Here is some data on the current state of trade between the U.S. and China, highlighting the industries most affected by the trade war:
- The U.S. trade deficit with China has increased from $295b in 2011 to $419b in 2018. In 2019, the deficit was reduced to $345b, but the U.S. trade deficit with the rest of the world increased from $453b in 2018 to $509b in 2019.
- In 2019, China accounted for 6.5% of U.S. exports and 18.1% of imports. In 2018, the U.S. accounted for 18% of China's exports.
- In the last few years, the major industries that rely on U.S. imports from China are cell phones, computers, sporting goods, textiles, telecommunication equipment, and computer accessories. In 2019, they collectively accounted for 44% of imports from China. Passenger cars (607%), alcoholic beverages (169%), and military aircraft and parts (106%) have increased import value over 100% since 2015.
- The U.S. industries that account for major exports to China are civilian aircraft and parts, semiconductors, soybeans, passenger cars, industrial machines, and pharma – they represent 46% of U.S. exports to China. The value of the natural gas, crude oil, and coal that China imports from America has increased 100-fold since 2015.
U.S. companies with high revenue exposure in China:
- Qualcomm - 66%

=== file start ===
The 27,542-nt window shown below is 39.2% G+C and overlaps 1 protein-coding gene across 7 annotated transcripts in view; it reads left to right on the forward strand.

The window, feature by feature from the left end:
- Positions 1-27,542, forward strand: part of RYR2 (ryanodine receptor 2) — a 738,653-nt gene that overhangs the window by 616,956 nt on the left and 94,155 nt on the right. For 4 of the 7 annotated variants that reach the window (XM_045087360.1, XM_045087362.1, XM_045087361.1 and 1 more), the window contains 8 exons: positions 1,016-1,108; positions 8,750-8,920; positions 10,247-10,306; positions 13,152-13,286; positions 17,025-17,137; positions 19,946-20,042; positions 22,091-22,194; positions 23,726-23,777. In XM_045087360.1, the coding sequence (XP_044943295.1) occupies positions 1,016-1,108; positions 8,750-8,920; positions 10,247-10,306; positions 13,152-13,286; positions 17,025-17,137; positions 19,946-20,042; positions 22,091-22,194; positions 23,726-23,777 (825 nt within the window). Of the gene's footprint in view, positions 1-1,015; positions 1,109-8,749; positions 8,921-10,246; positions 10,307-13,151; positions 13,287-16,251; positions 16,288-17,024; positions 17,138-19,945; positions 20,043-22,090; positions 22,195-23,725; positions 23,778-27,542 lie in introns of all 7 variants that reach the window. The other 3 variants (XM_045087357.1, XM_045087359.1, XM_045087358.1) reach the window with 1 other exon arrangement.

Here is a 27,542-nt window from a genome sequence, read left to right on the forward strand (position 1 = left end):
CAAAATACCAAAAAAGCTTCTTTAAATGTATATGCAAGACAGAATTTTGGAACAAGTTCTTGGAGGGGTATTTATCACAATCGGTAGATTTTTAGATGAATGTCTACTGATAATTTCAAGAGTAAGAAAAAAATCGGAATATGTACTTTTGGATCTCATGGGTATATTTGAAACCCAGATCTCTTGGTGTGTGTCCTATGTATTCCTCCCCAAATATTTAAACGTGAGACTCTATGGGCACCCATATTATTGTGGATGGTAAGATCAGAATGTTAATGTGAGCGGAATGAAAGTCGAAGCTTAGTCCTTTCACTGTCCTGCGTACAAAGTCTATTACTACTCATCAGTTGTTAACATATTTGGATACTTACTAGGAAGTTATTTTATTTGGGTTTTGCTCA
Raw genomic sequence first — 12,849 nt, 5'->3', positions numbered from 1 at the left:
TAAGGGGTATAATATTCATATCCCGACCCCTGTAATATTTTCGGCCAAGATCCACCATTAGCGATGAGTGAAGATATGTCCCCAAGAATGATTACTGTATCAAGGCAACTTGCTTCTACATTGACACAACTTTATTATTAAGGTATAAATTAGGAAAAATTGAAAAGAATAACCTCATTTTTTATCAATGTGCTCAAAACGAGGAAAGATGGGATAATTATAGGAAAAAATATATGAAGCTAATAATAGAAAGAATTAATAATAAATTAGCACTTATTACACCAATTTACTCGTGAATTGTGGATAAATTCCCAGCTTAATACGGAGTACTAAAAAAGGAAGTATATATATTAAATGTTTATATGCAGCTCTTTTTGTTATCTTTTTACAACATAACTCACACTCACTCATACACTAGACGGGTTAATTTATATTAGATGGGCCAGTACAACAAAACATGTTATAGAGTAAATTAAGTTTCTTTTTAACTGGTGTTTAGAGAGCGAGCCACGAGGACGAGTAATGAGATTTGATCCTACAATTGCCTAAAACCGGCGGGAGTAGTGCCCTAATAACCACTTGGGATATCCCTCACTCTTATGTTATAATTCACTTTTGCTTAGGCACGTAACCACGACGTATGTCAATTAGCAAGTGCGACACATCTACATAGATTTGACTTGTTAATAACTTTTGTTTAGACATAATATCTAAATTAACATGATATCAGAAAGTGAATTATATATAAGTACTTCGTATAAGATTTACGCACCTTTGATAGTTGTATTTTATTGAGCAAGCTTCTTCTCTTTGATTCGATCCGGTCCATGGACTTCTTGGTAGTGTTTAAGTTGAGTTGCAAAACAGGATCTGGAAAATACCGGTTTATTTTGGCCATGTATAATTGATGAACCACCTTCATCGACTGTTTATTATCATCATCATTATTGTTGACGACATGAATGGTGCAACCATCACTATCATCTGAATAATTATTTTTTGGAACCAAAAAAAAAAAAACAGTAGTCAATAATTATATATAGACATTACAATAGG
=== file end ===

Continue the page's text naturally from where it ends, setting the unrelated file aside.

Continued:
- Micron technology - 57.1%
- Texas Instruments - 44.3%
- AMD - 39%
- Intel - 36%
- Nvidia - 24%
- Apple, Nike ~ 20%
- Starbucks - ~10%
China’s stake in U.S. companies:
- Smithfield foods
- GE Appliances
- Riot Games
- The Waldorf Austria
- Ironman Triathlons
- Warner Music - 10%
- Airbnb - 10%
- Reddit - 5%
- Tesla - 5%
- IBM’s PC and x86 Server business
More than the trade volume of semiconductors, its influence in the technological landscape, particularly 5G, makes it a vital industry. Since 2015, the U.S. import of semiconductors from China has decreased by 40% and the U.S. export of semiconductors to China has increased by 51%. In China, Taiwan Semiconductor Manufacturing Company (TSMC) generated revenue of $7b in 2019 compared to China’s leader Semiconductor Manufacturing International Corp. (SMIC), which generated $3b. To become more self-reliant, China will invest $9.1b in SMIC in 2020.
U.S. companies hold 47% market share in the semiconductor industry compared to China’s 5%, as of 2019. However, 80% of manufacturing facilities operate in Asia. The number of U.S. firms that manufacture advanced semiconductors has fallen from 30 in 2001 to five in 2018. With Intel announcing that it is outsourcing the manufacturing of its chips, the U.S. needs to invest more in this strategic sector. (More on semiconductors and their role in the trade war in the section below.)
China's investments in AI should allow the country to become the world’s top AI innovation hub by 2030. But as Kai-Fu Lee, an AI pioneer pointed out, though the U.S. leads in high-quality research, China leads in implementation and both countries are currently closing the gap. China is currently spending more than the U.S. in AI, but the U.S. still remains the world leader in attracting AI talent. Becoming a leader in AI requires talent, investment, data, and implementation. Whichever country can successfully pioneer and implement AI technology on a global scale will become the next technological superpower.